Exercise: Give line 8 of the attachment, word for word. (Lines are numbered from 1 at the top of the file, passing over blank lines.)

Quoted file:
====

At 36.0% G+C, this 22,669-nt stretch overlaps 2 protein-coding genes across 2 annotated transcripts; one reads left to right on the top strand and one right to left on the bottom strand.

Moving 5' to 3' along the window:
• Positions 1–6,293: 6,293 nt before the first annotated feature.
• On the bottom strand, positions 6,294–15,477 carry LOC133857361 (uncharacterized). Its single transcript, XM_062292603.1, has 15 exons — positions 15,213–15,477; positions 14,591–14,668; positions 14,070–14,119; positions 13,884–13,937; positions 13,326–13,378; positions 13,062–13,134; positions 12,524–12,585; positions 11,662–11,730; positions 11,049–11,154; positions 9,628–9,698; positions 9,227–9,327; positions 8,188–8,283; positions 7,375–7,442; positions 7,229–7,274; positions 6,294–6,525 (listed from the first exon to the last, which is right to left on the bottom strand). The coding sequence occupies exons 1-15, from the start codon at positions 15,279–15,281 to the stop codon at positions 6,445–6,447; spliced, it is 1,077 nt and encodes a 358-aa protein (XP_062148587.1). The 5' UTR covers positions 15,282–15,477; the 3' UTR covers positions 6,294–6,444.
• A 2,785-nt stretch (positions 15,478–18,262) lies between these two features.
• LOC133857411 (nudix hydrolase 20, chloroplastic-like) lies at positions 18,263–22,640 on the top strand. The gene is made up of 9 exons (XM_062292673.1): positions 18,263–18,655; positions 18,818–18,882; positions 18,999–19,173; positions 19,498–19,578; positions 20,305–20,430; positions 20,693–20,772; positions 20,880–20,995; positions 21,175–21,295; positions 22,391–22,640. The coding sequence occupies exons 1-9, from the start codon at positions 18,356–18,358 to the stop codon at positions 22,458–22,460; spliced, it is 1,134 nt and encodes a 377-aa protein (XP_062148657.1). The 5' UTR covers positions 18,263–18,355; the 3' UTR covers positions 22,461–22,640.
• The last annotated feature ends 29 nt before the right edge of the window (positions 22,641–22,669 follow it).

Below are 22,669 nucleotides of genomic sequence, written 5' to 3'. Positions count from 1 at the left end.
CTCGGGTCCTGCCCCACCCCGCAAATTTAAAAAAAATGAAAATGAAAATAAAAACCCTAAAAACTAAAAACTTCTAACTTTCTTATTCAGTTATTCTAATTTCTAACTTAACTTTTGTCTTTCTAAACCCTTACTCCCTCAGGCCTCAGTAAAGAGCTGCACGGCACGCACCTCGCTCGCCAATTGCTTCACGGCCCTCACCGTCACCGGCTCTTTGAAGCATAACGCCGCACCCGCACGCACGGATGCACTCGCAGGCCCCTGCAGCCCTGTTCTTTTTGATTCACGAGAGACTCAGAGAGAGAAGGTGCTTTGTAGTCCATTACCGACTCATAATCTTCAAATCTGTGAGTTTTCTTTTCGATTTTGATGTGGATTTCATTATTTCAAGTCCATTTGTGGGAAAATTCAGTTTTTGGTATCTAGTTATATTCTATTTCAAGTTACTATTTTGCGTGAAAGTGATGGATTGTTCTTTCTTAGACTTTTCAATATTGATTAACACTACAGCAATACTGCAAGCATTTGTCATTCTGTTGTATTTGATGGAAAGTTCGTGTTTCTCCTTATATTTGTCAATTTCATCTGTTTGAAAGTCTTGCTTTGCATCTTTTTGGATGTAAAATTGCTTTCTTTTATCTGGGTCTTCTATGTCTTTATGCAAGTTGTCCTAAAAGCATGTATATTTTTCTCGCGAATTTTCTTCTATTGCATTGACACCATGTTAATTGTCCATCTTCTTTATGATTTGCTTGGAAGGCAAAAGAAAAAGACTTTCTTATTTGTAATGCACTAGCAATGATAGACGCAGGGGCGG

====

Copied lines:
Below are 22,669 nucleotides of genomic sequence, written 5' to 3'. Positions count from 1 at the left end.